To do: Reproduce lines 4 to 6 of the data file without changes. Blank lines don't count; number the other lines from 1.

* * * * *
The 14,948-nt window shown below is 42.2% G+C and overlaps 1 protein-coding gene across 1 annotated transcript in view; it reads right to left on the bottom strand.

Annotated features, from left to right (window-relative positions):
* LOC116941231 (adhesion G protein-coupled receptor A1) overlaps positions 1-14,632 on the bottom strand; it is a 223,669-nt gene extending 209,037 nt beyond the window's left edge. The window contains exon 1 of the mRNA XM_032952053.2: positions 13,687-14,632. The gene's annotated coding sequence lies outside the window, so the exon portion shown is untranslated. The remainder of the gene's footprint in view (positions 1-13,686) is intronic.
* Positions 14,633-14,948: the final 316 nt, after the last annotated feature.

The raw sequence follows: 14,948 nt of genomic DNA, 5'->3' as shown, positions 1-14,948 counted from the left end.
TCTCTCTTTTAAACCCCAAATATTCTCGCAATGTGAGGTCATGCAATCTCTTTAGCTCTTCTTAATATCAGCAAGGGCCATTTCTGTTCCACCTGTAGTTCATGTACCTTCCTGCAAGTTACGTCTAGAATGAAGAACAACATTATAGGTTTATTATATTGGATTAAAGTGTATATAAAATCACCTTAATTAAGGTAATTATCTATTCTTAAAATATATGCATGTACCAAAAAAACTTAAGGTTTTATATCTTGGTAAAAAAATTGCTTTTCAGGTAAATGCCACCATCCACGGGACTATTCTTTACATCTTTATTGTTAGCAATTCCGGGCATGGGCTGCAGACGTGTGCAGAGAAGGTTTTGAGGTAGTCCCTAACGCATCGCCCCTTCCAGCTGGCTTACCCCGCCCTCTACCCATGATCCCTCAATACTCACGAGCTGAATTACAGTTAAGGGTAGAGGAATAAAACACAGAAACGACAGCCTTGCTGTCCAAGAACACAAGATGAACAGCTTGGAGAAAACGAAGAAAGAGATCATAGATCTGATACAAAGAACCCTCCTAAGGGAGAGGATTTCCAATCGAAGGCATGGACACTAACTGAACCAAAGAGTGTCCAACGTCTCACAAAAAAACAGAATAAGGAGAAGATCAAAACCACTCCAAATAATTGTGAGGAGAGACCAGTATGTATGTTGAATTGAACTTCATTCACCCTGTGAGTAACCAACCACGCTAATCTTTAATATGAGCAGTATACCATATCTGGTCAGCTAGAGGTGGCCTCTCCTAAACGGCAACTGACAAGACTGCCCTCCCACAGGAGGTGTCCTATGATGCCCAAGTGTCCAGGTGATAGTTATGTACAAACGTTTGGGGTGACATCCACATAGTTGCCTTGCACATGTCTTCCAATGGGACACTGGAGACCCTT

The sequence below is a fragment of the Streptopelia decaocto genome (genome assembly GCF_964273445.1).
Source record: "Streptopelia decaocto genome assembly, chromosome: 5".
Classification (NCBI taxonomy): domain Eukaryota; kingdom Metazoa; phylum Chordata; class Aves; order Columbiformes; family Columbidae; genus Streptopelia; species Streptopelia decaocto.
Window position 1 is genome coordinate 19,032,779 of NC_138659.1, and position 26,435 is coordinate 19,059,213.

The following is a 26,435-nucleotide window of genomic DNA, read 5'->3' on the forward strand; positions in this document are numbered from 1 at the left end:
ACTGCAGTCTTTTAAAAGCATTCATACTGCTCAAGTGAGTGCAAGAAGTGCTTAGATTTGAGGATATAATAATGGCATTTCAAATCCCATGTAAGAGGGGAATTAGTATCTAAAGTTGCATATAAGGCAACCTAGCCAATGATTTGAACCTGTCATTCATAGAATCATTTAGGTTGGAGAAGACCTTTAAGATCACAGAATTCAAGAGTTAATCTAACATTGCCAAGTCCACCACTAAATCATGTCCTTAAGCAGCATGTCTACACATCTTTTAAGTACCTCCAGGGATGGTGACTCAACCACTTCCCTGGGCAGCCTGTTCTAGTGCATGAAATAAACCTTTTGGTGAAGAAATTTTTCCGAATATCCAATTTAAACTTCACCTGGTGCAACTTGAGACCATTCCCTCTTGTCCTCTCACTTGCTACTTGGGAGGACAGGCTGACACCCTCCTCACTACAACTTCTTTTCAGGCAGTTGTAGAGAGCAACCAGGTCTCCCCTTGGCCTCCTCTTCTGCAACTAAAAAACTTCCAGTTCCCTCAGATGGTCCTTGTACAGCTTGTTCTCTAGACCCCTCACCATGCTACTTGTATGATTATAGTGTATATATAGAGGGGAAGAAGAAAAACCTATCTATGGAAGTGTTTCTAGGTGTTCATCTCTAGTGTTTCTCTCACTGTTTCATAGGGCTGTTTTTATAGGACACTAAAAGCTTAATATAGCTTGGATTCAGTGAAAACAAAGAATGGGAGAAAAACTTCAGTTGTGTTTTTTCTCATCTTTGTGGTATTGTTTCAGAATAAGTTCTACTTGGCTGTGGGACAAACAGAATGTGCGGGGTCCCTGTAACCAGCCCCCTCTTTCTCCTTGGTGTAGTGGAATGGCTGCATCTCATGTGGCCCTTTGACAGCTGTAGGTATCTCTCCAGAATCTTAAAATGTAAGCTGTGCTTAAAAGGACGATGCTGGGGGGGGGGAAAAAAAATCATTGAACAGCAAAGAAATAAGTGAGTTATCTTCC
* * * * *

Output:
* Positions 14,633-14,948: the final 316 nt, after the last annotated feature.

The raw sequence follows: 14,948 nt of genomic DNA, 5'->3' as shown, positions 1-14,948 counted from the left end.
TCTCTCTTTTAAACCCCAAATATTCTCGCAATGTGAGGTCATGCAATCTCTTTAGCTCTTCTTAATATCAGCAAGGGCCATTTCTGTTCCACCTGTAGTTCATGTACCTTCCTGCAAGTTACGTCTAGAATGAAGAACAACATTATAGGTTTATTATATTGGATTAAAGTGTATATAAAATCACCTTAATTAAGGTAATTATCTATTCTTAAAATATATGCATGTACCAAAAAAACTTAAGGTTTTATATCTTGGTAAAAAAATTGCTTTTCAGGTAAATGCCACCATCCACGGGACTATTCTTTACATCTTTATTGTTAGCAATTCCGGGCATGGGCTGCAGACGTGTGCAGAGAAGGTTTTGAGGTAGTCCCTAACGCATCGCCCCTTCCAGCTGGCTTACCCCGCCCTCTACCCATGATCCCTCAATACTCACGAGCTGAATTACAGTTAAGGGTAGAGGAATAAAACACAGAAACGACAGCCTTGCTGTCCAAGAACACAAGATGAACAGCTTGGAGAAAACGAAGAAAGAGATCATAGATCTGATACAAAGAACCCTCCTAAGGGAGAGGATTTCCAATCGAAGGCATGGACACTAACTGAACCAAAGAGTGTCCAACGTCTCACAAAAAAACAGAATAAGGAGAAGATCAAAACCACTCCAAATAATTGTGAGGAGAGACCAGTATGTATGTTGAATTGAACTTCATTCACCCTGTGAGTAACCAACCACGCTAATCTTTAATATGAGCAGTATACCATATCTGGTCAGCTAGAGGTGGCCTCTCCTAAACGGCAACTGACAAGACTGCCCTCCCACAGGAGGTGTCCTATGATGCCCAAGTGTCCAGGTGATAGTTATGTACAAACGTTTGGGGTGACATCCACATAGTTGCCTTGCACATGTCTTCCAATGGGACACTGGAGACCCTT